CNN: Talk us through the components of the Eco Board.
Hines: The first surfboards we made had a balsa core, and then they were laminated in hemp cloth with a plant-based resin. But we learnt that balsa is too heavy for commercially viable boards. We needed to reduce the weight, so we worked with local partners to develop a plant-based foam.

Both our local partners, Sustainable Composites and Homeblown, have foam that is up to 50% vegetable based and those boards are now being ridden. I rode a 50% vegetable-based foam board in the water last weekend and had brilliant waves on it. It's also been shown at the world's biggest surf expo in Florida, and it's progressing rapidly. Those blanks should be commercially available in two to three months and look to be taking the world by storm. The laminating system is a little way behind but again there's good progress being made on that as well. It's really sending big ripples through the whole surfing world.

CNN: How long do you think it will take before the surfing industry takes this responsibility on board?
Hines: I think the surfing industry recognizes it has a responsibility already. They now need people to come forward with the materials, processes and products to allow them to make that step towards the green future. That'll probably take us five, ten years, but look how long it took to do Surfers Against Sewage -- five, ten years -- and look how long it took to build Eden -- five, ten years. We can make huge changes in that time.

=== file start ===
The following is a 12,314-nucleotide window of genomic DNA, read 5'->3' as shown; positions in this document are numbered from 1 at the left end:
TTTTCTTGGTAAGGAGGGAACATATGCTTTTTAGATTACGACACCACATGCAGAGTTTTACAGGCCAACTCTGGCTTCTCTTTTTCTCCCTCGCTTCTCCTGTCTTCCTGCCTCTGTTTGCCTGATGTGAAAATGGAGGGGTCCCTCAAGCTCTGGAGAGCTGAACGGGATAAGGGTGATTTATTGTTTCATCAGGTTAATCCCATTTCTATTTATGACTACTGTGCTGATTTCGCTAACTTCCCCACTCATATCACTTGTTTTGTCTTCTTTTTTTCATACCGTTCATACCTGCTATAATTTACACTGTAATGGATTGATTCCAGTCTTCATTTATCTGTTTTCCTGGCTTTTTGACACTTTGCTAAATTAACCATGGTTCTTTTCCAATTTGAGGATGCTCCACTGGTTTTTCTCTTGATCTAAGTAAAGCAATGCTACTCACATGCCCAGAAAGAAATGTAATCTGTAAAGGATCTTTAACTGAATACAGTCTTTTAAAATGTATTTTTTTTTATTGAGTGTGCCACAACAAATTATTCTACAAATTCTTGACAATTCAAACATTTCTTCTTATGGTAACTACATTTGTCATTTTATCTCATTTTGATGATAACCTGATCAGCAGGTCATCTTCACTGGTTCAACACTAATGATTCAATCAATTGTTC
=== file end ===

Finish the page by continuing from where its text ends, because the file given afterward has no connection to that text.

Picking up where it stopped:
CNN: The surfing idea is great because it's so simple. Can you give us any examples of things you've thought you'd like to see in action?
Hines: We should be able to look around at crops growing in the fields and say, "That field is fruit, the field next to it is the packaging for the fruit and the field over there is the energy that'll power the vehicles to get the fruit to market." It's about thinking all of those things. I once thought that if you can blow popcorn, then you can blow surfboard blanks. Why do we have to confine our thinking?

CNN: So the solution for us is to think laterally?
Hines: Yes, as a species we get confined into boxes and people say, You can't do this, it can't be done. All of our parents always said there's no such word as can't, and we need to believe that and open up our way of thinking. We can do anything.

CNN: Where do you think we'll be in 20 years' time?
Hines: In 20 years, we'll have made huge shifts as a species because if we all live like we do in Europe now, we need three planets: we haven't got three, we've got one. And that's what we need to do. We need to learn how to live, sustainably, as a species, on planet Earth.

CNN: What difference can individuals make to the environment?
Hines: People can make a huge difference, and it's vital that we all do because every little thing, every decision we make, can have a positive or negative effect. Six billion people making positive choices is six billion steps forward.

CNN: You're very focused on solutions, aren't you.
Hines: Well, environmentalists can have a gloom and doom attitude. I feel very strongly that you have to be solutions-based, because that's what takes us forward, that's what gives people hope.

closeup of Chris Hines

Chris Hines: an activist and environmentalist with a passion for surfing